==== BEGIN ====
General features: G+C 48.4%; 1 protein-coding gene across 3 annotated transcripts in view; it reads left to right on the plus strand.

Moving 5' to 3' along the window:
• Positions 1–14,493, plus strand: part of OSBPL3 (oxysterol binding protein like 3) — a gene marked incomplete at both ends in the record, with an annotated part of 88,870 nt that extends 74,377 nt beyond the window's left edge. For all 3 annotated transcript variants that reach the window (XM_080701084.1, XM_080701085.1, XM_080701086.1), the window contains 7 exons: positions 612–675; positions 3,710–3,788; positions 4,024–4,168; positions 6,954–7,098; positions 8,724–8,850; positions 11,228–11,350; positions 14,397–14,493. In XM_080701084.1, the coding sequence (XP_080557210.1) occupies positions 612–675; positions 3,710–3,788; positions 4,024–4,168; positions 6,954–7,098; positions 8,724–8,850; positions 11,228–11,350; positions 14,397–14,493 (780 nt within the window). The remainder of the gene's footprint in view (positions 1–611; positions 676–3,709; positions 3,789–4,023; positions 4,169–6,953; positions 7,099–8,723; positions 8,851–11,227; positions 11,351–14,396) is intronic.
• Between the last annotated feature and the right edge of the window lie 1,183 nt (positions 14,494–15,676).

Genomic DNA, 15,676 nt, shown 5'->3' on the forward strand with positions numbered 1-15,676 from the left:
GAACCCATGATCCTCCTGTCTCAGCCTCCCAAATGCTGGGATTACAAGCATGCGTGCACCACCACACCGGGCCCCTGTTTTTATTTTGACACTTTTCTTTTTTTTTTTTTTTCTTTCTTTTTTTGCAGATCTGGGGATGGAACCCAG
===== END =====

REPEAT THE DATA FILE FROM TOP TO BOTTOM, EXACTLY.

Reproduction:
General features: G+C 48.4%; 1 protein-coding gene across 3 annotated transcripts in view; it reads left to right on the plus strand.

Moving 5' to 3' along the window:
• Positions 1–14,493, plus strand: part of OSBPL3 (oxysterol binding protein like 3) — a gene marked incomplete at both ends in the record, with an annotated part of 88,870 nt that extends 74,377 nt beyond the window's left edge. For all 3 annotated transcript variants that reach the window (XM_080701084.1, XM_080701085.1, XM_080701086.1), the window contains 7 exons: positions 612–675; positions 3,710–3,788; positions 4,024–4,168; positions 6,954–7,098; positions 8,724–8,850; positions 11,228–11,350; positions 14,397–14,493. In XM_080701084.1, the coding sequence (XP_080557210.1) occupies positions 612–675; positions 3,710–3,788; positions 4,024–4,168; positions 6,954–7,098; positions 8,724–8,850; positions 11,228–11,350; positions 14,397–14,493 (780 nt within the window). The remainder of the gene's footprint in view (positions 1–611; positions 676–3,709; positions 3,789–4,023; positions 4,169–6,953; positions 7,099–8,723; positions 8,851–11,227; positions 11,351–14,396) is intronic.
• Between the last annotated feature and the right edge of the window lie 1,183 nt (positions 14,494–15,676).

Genomic DNA, 15,676 nt, shown 5'->3' on the forward strand with positions numbered 1-15,676 from the left:
GAACCCATGATCCTCCTGTCTCAGCCTCCCAAATGCTGGGATTACAAGCATGCGTGCACCACCACACCGGGCCCCTGTTTTTATTTTGACACTTTTCTTTTTTTTTTTTTTTCTTTCTTTTTTTGCAGATCTGGGGATGGAACCCAG